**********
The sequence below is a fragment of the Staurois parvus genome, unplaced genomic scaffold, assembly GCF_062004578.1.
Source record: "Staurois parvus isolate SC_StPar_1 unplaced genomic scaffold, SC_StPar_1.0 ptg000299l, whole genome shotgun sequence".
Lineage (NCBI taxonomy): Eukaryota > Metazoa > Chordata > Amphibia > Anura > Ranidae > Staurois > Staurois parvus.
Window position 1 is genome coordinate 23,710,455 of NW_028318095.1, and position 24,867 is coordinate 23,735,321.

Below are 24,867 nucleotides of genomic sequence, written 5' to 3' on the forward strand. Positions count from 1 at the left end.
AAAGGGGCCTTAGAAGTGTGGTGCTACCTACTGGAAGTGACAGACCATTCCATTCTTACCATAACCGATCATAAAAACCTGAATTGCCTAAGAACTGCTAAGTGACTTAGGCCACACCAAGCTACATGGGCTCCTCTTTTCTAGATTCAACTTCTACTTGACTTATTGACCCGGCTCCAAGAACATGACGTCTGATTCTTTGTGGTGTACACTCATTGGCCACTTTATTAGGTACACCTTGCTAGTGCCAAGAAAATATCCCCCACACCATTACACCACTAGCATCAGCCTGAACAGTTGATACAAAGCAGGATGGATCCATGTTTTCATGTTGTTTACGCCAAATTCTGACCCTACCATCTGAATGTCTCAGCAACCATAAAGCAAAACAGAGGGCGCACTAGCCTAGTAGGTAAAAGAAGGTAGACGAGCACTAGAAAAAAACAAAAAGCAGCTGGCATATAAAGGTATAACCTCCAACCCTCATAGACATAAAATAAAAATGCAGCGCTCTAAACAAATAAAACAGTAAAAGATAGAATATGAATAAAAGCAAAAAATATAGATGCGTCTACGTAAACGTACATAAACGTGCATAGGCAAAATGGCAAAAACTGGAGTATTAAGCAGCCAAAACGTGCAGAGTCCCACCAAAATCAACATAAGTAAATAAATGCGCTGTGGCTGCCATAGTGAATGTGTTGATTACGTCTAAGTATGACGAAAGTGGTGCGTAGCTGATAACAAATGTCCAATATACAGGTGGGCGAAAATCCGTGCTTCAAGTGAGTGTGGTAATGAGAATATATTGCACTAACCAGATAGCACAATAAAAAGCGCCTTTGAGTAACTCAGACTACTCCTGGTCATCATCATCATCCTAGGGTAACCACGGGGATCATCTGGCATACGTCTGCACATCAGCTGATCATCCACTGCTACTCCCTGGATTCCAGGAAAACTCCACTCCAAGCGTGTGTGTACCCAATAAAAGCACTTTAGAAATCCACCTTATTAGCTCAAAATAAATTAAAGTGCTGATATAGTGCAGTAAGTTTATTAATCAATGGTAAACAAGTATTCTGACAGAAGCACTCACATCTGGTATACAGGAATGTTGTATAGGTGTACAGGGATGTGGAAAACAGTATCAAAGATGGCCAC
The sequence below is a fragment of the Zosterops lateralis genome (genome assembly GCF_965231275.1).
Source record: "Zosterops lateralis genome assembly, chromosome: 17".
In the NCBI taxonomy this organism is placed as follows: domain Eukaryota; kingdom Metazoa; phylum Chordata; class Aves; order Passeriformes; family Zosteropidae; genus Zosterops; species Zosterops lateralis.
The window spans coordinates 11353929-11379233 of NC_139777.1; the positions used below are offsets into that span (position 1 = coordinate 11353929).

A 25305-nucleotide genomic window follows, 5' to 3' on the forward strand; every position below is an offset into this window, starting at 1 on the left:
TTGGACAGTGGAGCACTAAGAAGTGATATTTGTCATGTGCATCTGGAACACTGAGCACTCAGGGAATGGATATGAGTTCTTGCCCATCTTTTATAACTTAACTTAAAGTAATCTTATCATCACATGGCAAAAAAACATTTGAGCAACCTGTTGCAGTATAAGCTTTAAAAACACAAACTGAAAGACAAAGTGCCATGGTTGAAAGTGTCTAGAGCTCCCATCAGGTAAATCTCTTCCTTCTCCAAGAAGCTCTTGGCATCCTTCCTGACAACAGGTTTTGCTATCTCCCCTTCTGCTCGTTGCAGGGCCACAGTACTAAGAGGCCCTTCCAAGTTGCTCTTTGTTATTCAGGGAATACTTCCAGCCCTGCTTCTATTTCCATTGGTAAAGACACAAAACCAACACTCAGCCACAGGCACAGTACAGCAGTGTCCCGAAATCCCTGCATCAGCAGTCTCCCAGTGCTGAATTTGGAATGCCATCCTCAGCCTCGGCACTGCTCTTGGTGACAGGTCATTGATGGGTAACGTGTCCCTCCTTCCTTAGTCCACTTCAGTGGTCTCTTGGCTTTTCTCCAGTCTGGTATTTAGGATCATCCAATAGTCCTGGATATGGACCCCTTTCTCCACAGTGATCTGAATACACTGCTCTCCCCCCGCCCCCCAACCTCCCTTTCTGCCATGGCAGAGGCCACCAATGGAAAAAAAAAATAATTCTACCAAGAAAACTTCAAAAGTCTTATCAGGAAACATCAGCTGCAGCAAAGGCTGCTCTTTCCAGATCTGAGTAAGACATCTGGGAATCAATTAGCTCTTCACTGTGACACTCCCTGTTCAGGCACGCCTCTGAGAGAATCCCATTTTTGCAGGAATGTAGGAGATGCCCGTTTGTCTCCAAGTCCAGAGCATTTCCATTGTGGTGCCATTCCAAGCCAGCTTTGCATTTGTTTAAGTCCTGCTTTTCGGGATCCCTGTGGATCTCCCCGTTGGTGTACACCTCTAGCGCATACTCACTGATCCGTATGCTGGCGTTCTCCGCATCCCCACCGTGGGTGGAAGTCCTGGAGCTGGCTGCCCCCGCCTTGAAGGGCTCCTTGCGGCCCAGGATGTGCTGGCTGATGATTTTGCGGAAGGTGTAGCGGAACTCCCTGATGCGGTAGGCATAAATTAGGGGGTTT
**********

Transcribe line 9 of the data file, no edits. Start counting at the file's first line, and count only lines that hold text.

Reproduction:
In the NCBI taxonomy this organism is placed as follows: domain Eukaryota; kingdom Metazoa; phylum Chordata; class Aves; order Passeriformes; family Zosteropidae; genus Zosterops; species Zosterops lateralis.